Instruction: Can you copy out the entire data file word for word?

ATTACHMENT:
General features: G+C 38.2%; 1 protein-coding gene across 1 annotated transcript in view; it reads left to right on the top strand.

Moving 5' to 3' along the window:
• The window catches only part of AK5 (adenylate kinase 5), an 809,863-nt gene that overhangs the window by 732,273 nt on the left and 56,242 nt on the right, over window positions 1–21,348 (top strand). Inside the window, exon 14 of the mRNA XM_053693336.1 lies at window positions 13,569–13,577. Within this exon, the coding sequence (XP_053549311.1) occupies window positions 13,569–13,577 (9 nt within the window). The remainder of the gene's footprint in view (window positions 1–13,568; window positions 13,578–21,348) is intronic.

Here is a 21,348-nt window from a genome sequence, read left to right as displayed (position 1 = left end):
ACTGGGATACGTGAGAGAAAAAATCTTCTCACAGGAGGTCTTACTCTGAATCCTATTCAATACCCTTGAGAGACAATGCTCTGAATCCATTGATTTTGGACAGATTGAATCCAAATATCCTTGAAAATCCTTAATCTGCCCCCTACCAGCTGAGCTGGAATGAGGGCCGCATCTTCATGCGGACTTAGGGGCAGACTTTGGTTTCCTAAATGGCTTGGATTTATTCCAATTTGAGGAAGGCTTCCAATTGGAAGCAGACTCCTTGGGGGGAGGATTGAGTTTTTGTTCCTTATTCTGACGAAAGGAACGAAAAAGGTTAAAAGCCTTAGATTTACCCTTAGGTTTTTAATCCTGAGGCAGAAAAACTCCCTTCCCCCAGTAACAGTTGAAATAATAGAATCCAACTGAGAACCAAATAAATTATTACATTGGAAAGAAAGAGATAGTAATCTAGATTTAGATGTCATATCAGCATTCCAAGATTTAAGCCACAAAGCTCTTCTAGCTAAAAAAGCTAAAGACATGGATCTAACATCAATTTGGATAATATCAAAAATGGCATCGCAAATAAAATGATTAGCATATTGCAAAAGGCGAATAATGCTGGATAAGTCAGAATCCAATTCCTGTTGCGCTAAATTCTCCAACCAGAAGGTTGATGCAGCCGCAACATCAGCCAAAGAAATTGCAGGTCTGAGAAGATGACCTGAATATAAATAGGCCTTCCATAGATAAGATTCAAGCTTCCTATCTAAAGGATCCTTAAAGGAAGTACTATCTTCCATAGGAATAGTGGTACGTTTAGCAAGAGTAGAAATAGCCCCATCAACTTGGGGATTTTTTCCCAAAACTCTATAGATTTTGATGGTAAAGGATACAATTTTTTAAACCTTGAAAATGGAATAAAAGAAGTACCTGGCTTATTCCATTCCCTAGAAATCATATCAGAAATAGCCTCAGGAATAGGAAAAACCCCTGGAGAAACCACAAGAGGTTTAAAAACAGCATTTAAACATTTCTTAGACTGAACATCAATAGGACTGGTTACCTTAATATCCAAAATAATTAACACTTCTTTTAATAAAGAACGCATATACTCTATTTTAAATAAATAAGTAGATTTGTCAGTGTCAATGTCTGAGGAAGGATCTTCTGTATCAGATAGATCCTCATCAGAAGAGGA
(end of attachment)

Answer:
General features: G+C 38.2%; 1 protein-coding gene across 1 annotated transcript in view; it reads left to right on the top strand.

Moving 5' to 3' along the window:
• The window catches only part of AK5 (adenylate kinase 5), an 809,863-nt gene that overhangs the window by 732,273 nt on the left and 56,242 nt on the right, over window positions 1–21,348 (top strand). Inside the window, exon 14 of the mRNA XM_053693336.1 lies at window positions 13,569–13,577. Within this exon, the coding sequence (XP_053549311.1) occupies window positions 13,569–13,577 (9 nt within the window). The remainder of the gene's footprint in view (window positions 1–13,568; window positions 13,578–21,348) is intronic.

Here is a 21,348-nt window from a genome sequence, read left to right as displayed (position 1 = left end):
ACTGGGATACGTGAGAGAAAAAATCTTCTCACAGGAGGTCTTACTCTGAATCCTATTCAATACCCTTGAGAGACAATGCTCTGAATCCATTGATTTTGGACAGATTGAATCCAAATATCCTTGAAAATCCTTAATCTGCCCCCTACCAGCTGAGCTGGAATGAGGGCCGCATCTTCATGCGGACTTAGGGGCAGACTTTGGTTTCCTAAATGGCTTGGATTTATTCCAATTTGAGGAAGGCTTCCAATTGGAAGCAGACTCCTTGGGGGGAGGATTGAGTTTTTGTTCCTTATTCTGACGAAAGGAACGAAAAAGGTTAAAAGCCTTAGATTTACCCTTAGGTTTTTAATCCTGAGGCAGAAAAACTCCCTTCCCCCAGTAACAGTTGAAATAATAGAATCCAACTGAGAACCAAATAAATTATTACATTGGAAAGAAAGAGATAGTAATCTAGATTTAGATGTCATATCAGCATTCCAAGATTTAAGCCACAAAGCTCTTCTAGCTAAAAAAGCTAAAGACATGGATCTAACATCAATTTGGATAATATCAAAAATGGCATCGCAAATAAAATGATTAGCATATTGCAAAAGGCGAATAATGCTGGATAAGTCAGAATCCAATTCCTGTTGCGCTAAATTCTCCAACCAGAAGGTTGATGCAGCCGCAACATCAGCCAAAGAAATTGCAGGTCTGAGAAGATGACCTGAATATAAATAGGCCTTCCATAGATAAGATTCAAGCTTCCTATCTAAAGGATCCTTAAAGGAAGTACTATCTTCCATAGGAATAGTGGTACGTTTAGCAAGAGTAGAAATAGCCCCATCAACTTGGGGATTTTTTCCCAAAACTCTATAGATTTTGATGGTAAAGGATACAATTTTTTAAACCTTGAAAATGGAATAAAAGAAGTACCTGGCTTATTCCATTCCCTAGAAATCATATCAGAAATAGCCTCAGGAATAGGAAAAACCCCTGGAGAAACCACAAGAGGTTTAAAAACAGCATTTAAACATTTCTTAGACTGAACATCAATAGGACTGGTTACCTTAATATCCAAAATAATTAACACTTCTTTTAATAAAGAACGCATATACTCTATTTTAAATAAATAAGTAGATTTGTCAGTGTCAATGTCTGAGGAAGGATCTTCTGTATCAGATAGATCCTCATCAGAAGAGGA